Technology is becoming an important factor for hedge fund managers who are actively seeking to innovate to improve operational efficiency and attract capital.
More than half of all managers (57 percent) are implementing new approaches in their operations to avoid falling behind in the industry, the latest EY hedge fund and investor survey found.
Managers also invest in cutting-edge technology that improves the speed and quality of data reporting to attract capital (36 percent), to attract and retain talent (28 percent) and to inform their front office (25 percent).
Whereas, in 2016, only half of all managers used or expected to use non-traditional data or tools in their investment processes, this year, more than three-quarters indicate they currently use this technology (46 percent) or have future plans to do so (32 percent). They are particularly interested in leveraging social media data, private company data and credit card data, the EY survey found.
Investors also see the need for funds to use new technology, with nearly a third emphasizing that managers should focus these efforts on the front office.
Investor sentiment reflects the general excitement around FinTech and advancements in data set analytics. While investors say only 24 percent of the hedge funds to which they currently allocate use non-traditional or next generational data and tools, they expect that number to rise to 38 percent in three years.
Managers recognize that the effective use of data can offer key advantages with nearly half confirming that they are using non-traditional data to support the investment process. This includes for example software to extract data from multiple earnings calls to evaluate information more quickly.
Michael Serota, EY Global Hedge Fund Services Leader, says the pace at which the hedge fund industry is being disrupted continues to accelerate, as advances in technology bring new threats, but also opportunities.
“The evolving landscape forces managers to not only be reactive but also proactive in identifying novel solutions that allow them to deliver alpha and remain competitive. Managers of all sizes are embracing innovation to stand out in a crowded hedge fund universe and to achieve a common strategic objective: growth,” Mr. Serota said.
Fewer allocations to hedge funds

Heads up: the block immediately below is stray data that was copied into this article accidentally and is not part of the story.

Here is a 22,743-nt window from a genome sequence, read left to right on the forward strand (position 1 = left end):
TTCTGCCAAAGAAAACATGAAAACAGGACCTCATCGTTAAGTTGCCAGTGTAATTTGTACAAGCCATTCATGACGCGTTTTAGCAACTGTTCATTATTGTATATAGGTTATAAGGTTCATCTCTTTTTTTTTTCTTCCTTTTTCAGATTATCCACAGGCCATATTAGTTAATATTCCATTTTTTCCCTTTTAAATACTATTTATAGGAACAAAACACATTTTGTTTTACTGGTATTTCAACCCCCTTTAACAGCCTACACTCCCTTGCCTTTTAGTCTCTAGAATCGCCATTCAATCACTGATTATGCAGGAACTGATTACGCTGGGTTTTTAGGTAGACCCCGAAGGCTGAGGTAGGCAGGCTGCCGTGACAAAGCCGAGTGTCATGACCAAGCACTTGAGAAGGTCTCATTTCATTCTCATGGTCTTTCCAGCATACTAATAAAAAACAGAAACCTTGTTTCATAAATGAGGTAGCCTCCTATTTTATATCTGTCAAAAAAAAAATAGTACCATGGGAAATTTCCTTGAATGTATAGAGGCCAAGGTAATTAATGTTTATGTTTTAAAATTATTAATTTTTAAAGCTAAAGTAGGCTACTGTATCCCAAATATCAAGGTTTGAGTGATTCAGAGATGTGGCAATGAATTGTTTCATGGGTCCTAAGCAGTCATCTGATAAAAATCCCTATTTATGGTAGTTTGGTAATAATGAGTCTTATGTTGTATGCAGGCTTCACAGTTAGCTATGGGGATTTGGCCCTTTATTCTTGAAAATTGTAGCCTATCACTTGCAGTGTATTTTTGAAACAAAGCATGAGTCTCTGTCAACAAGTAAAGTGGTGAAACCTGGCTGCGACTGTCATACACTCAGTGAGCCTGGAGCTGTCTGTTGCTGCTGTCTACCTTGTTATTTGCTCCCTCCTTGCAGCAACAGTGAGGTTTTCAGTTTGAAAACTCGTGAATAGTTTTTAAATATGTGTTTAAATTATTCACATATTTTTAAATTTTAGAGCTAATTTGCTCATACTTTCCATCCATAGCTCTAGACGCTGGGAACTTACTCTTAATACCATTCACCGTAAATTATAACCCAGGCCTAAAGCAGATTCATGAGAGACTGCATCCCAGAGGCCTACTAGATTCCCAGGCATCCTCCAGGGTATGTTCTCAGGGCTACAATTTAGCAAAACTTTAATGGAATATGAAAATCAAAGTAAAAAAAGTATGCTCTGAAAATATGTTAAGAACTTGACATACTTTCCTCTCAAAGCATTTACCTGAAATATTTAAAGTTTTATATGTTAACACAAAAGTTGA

Consistent with last year’s EY survey findings, fewer investors plan to increase their allocations to hedge funds.
Only 11 percent of the investors surveyed indicated they are more likely to increase allocations to hedge funds in the next three years compared with 11 percent stating they plan to lower their allocations. The remainder and majority expect to maintain the same level of hedge fund investments.
Hedge funds face competition from alternative asset classes and non-traditional hedge fund products. Especially, private equity continues to attract capital and leads to a shift away from hedge funds, the survey found.
To attract and retain investors, the results show, more than half of managers now offer separately managed accounts (56 percent) and funds with customized fees and liquidity terms (52 percent), and two-thirds of managers have adopted or are considering non-traditional fee structures for growth (66 percent).
“Investors are turning to customized products for a number of compelling reasons,” said Natalie Deak Jaros, Americas Co-Leader, Hedge Fund Services, Ernst & Young LLP. “Managers of all sizes must engage in dialogue with their investors and align product offerings that are responsive to shifting investor needs.”
The pressure on fees has forced managers to lower their operating expense ratios from 1.95 percent in 1.75 percent. However, EY noted that hedge funds are realizing the need to break the cycle and invest in operational efficiency.
By investing in technology half of the managers surveyed are hoping to counter continued margin pressures from the added complexity, increased product offerings and more extensive reporting requirements.
Forty percent say they plan to invest in automating manual processes and more than a quarter of managers (27 percent) have or will be making investments in artificial intelligence and robotics to strengthen their middle and back office.
“Managers with growing businesses will often need to add to their headcount to support the business, but modern advances in technology provide helpful solutions in supporting operating models that add to the bottom line, rather than reduce it,” said Zeynep Meric-Smith, EMEIA Leader, Hedge Fund Services at EY.
The impact of technology is also visible in the funds’ recruitment strategies, which has shifted the staff profile sought by managers to talent that has experience in using technology to improve an organization.
The ability to compete for the right talent is a strategic imperative for hedge fund managers, particularly in the front office, where more than half of those surveyed say they struggle to attract and retain executive investment professionals and more than a third find it difficult to bring in non-executive investment professionals.
Elliott Shadforth, EY’s Asia-Pacific Leader, Wealth & Asset Management, says: “Competition for talent is fierce, as hedge funds compete with others in the space as well as Silicon Valley and the FinTech community. Hedge fund managers must be attuned to the wants and needs of newer generations of talent to attract the right people and foster an unmatched work environment.”
Nearly half of managers say they have taken steps such as formally surveying or employing consultants to understand what employees are looking for in the workplace and found that collaboration, compensation and work-life balance are key.